BYOD Creates New Legal Challenges

By | May 18, 2012

So, you've decided on a new mobile device policy which allows employees to use their own devices at work. "Bring your own device" (BYOD) policies have quickly gained popularity in many organizations.

Business and technical executives buy into the allure of happier and more productive employees, a newer and more attractive fleet of devices, and potentially lower corporate costs. But there can be unforseen risks and controversy that result from BYOD policies implemented without careful careful consideration.

A story in CIO reveals some of the unintended consequences to BYOD corporate policies: lawsuits.

CIO interviewed Ben Tomhave about policies that allow personal devices at work. Tomhave, a governance, risk, and compliance consultant, has an unusual perspective, as he sits on the American Bar Association's (ABA) SciTech Information Security Committee.

Tomhave used a provocative example to illustrate the magnitude, and difficulty created by these policies:

Corporate data needs to be analyzed on an employee's personal iPad that is used at work. The company's IT forensics team finds pornography on the device unrelated to the job.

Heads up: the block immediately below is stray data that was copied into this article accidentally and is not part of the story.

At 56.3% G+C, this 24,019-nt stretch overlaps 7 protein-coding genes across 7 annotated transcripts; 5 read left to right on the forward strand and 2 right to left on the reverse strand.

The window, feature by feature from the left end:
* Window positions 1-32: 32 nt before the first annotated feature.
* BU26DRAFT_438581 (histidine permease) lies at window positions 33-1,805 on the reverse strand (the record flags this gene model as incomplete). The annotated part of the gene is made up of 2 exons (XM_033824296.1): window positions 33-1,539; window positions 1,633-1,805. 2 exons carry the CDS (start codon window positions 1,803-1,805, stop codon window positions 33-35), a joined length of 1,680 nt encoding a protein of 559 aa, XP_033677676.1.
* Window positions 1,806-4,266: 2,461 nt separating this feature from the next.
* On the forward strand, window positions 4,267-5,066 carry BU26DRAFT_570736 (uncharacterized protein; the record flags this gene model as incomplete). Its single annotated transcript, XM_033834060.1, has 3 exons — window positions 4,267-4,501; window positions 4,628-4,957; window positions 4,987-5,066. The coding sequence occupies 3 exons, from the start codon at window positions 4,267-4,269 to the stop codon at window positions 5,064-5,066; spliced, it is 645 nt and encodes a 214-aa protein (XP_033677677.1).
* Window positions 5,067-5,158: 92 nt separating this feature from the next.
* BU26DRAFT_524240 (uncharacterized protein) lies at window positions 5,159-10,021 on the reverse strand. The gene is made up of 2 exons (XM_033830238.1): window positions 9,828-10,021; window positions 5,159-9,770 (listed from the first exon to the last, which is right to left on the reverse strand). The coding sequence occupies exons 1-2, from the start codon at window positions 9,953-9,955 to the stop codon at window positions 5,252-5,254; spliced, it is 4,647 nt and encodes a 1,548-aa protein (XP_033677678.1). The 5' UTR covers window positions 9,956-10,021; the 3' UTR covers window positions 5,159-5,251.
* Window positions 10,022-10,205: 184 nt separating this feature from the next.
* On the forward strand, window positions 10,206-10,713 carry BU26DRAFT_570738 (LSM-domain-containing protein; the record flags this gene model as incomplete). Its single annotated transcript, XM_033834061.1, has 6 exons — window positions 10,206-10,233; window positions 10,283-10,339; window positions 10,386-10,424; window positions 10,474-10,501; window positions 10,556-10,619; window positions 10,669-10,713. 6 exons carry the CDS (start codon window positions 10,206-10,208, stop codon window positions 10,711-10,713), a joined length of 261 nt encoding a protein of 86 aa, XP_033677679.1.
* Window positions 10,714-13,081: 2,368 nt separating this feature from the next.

Was permission given to conduct e-discovery on personal data? Is the team obligated to call law enforcement, and if so, would such findings be admissible in court? Was the employee's privacy rights violated? Was the BYOD policy thorough enough to cover such scenarios?

The risks involved in personal devices at work can induce risk and affect both employer and employee. Abuses in and from personal use policies can occur through infractions by either side, whether intentional or unintentional.

BYOD Considerations or IT Executives

The trend of bringing personal devices to work is growing, and it is growing quickly. Personal technology can be positive and perceived as an attractive business benefit, which is increasingly supported by both employee and employer.

As indicated by the example above, however, there can be privacy challenges and conflicts. But despite uncertainties and potential risks, good policies can provide desired levels of productivity, convenience, style, and protection for employees and employers alike.

Your legal team, whether internal or external, should be included in the drafting, approval, and change management of most corporate policies. That certainly includes policies which govern the business use of personal devices.

If your organization does not have a personal use policy in force, it is strongly advised that you consult with your legal team and consider developing one. Surveys indicated that employees are using their devices for access to your network without knowledge and approval, and that can cause legal, technical, and security problems if no addressed correctly and thoughtfully.

Employees should be included in the dialog. If a personal use policy is supported by IT executives, having employee buy-in and awareness can help encourage more use.

A well-conceived, clearly defined set of expectations and rules can help create policies that fulfill the promise of personally owned devices, build trust, and simultaneously manage the risk.

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